P-8A Poseidon: What Is The RAF's New Aircraft?

Nine P-8A Poseidons will eventually operate from RAF Lossiemouth in Scotland.

The Royal Air Force welcomed the first of its new P-8A Poseidon maritime patrol aircraft to RAF Lossiemouth last month.

The 'City of Elgin' touched down at the base in Scotland on 13 October.

It was then followed by two more of the aircraft, the Pride of Moray and Terence Bulloch, on 14 October.

The fourth P-8A Poseidon arrived at Lossiemouth from the US earlier in the month.

The RAF airfield in Moray has been undergoing an upgrade costing more than £400m in total ahead of the arrival of the Poseidon fleet.

A £100m "state-of-the-art" facility for the P-8As at RAF Lossiemouth was handed over to the Ministry of Defence (MOD) in July and has now been officially opened.

It took two years to build and can hold up to three of the Royal Air Force's eventual nine P-8A Poseidon aircraft.

It is more than 33,000 square metres in size and has training and mission support facilities, including advanced simulators, as well as accommodation for two squadrons.

Until recently, the aircraft had been based at Kinloss, a British Army barracks 12 miles along the coast, which was formerly a Royal Air Force site.

The role of Poseidon

P-8As are equipped with sensors and weapons systems designed for anti-submarine warfare, and will also carry out surveillance and search and rescue missions, according to the RAF.

They fill the role left by the RAF's previous maritime patrol aircraft, the Nimrod, which was retired in 2010. 

Based on the Boeing 737-800 airliner, the contract to develop the P-8A for the United States military was granted in 2004, and the first Poseidon flew in 2009.

The US Navy began operating the P-8A in 2013 and variations of the aircraft are in service with the Indian Navy and the Royal Australian Air Force.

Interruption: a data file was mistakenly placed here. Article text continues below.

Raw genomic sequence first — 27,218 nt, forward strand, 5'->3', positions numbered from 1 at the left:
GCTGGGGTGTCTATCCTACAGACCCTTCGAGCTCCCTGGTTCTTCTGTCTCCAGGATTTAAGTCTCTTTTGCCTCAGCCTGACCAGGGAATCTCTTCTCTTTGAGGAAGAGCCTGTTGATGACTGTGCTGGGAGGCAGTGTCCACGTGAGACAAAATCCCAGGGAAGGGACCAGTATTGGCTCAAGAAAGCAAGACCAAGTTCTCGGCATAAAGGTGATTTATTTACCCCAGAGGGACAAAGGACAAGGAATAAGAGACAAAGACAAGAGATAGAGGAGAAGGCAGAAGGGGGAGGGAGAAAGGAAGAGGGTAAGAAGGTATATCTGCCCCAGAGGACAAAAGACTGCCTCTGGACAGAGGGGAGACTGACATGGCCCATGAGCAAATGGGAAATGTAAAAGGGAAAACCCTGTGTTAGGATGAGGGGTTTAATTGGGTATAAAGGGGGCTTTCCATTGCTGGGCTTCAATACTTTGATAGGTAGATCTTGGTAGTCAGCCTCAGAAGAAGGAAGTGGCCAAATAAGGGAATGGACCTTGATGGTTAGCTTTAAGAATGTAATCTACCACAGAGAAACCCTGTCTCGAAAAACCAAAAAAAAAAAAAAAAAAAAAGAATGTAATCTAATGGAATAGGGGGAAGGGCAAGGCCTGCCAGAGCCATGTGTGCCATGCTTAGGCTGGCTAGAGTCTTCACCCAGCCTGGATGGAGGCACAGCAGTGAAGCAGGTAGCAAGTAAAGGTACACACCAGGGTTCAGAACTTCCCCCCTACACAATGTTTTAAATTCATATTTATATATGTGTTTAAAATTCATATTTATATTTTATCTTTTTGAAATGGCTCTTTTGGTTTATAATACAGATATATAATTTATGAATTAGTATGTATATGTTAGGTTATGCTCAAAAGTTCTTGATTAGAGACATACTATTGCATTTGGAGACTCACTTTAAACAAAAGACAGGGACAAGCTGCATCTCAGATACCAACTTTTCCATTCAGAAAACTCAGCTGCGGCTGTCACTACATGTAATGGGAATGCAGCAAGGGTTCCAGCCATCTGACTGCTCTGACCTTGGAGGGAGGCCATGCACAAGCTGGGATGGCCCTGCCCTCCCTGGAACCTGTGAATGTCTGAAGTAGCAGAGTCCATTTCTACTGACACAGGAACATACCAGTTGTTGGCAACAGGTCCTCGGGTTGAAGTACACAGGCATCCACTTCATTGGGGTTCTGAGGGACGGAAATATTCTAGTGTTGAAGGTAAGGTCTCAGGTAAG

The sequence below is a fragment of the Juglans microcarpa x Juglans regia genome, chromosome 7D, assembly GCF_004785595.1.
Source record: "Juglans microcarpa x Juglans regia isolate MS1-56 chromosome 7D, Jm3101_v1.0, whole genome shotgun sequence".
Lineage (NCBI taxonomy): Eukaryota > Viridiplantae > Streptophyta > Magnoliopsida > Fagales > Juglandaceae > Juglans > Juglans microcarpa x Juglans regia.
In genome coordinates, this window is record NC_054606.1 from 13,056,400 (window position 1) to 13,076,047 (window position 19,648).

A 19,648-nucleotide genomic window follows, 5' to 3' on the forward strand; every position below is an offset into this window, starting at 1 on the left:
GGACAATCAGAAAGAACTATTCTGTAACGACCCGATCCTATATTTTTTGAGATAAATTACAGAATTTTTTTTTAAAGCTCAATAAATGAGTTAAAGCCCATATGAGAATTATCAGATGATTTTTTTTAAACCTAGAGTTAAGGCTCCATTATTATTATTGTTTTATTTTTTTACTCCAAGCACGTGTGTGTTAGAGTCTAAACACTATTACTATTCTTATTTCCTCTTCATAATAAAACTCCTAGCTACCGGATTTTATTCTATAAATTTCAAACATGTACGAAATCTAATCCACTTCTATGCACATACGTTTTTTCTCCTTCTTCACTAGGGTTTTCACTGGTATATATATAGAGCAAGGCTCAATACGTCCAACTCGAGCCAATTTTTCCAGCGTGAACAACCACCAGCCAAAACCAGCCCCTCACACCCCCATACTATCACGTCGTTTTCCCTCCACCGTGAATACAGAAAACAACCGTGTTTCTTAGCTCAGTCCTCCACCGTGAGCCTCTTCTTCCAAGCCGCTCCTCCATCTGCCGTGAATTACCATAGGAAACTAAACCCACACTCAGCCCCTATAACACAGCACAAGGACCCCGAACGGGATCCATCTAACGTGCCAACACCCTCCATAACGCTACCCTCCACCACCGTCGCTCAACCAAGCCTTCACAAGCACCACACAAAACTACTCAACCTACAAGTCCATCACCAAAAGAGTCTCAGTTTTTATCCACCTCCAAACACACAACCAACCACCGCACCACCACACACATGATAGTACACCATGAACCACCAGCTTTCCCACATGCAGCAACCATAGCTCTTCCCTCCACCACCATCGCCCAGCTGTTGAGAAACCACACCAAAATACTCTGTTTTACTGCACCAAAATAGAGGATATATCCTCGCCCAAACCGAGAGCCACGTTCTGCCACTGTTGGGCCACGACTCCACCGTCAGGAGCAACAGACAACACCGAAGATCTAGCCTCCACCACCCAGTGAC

The RAF received its first P-8A last October during a ceremony in the United States.

The aircraft is equipped with a range of search and tracking systems, including:

  • An APY-10 radar providing high-resolution mapping.  
  • An acoustic sensor system.
  • An IR turret and electronic support measures (ESM).

It also carries torpedoes.

The new hangar for the P-8A fleet at RAF Lossiemouth (Picture: RAF).

Defence analyst Tim Ripley, from Jane's Defence Weekly, told Forces News earlier in the year: "For 10 years, the RAF has not had a maritime patrol aircraft so this is a major development.

"It is a different type of maritime patrol aircraft. It's not built in the way that the Royal Air Force has operated maritime patrol aircraft in the past.

"It's a converted airliner, so it's not designed to operate at a low level, which is the way that previous generations of British maritime patrol aircraft have operated," he added.

"It was supposed to have a suite of high-level weapons and sonobuoys that could be dropped from a high level – so far, the US Navy has not brought those systems into service.

"So, we have to wait and see how good the P-8A will be in its new role without its complete suite of weapons and sensors."

Watch: P-8A will 'end 10-year gap' in RAF capability.

Nine P-8A Poseidons are expected to operate from RAF Lossiemouth, with the MOD having spent £3 billion on the fleet.

All nine aircraft are expected to be in the UK by the end of 2021.

Boeing P-8A Poseidon

Approximate Specifications:

  • Height: 42ft 1¼in/13m
  • Length: 130ft/40m
  • Wingspan: 123ft/37m
  • Speed: 490kt/907kmh
  • Range: 4,500 miles/7,242km
  • Ceiling: 41,000ft

(Source: RAF)

Cover Image: An RAF P-8A Poseidon in the skies over NAS Jacksonville in the US (Picture: MOD).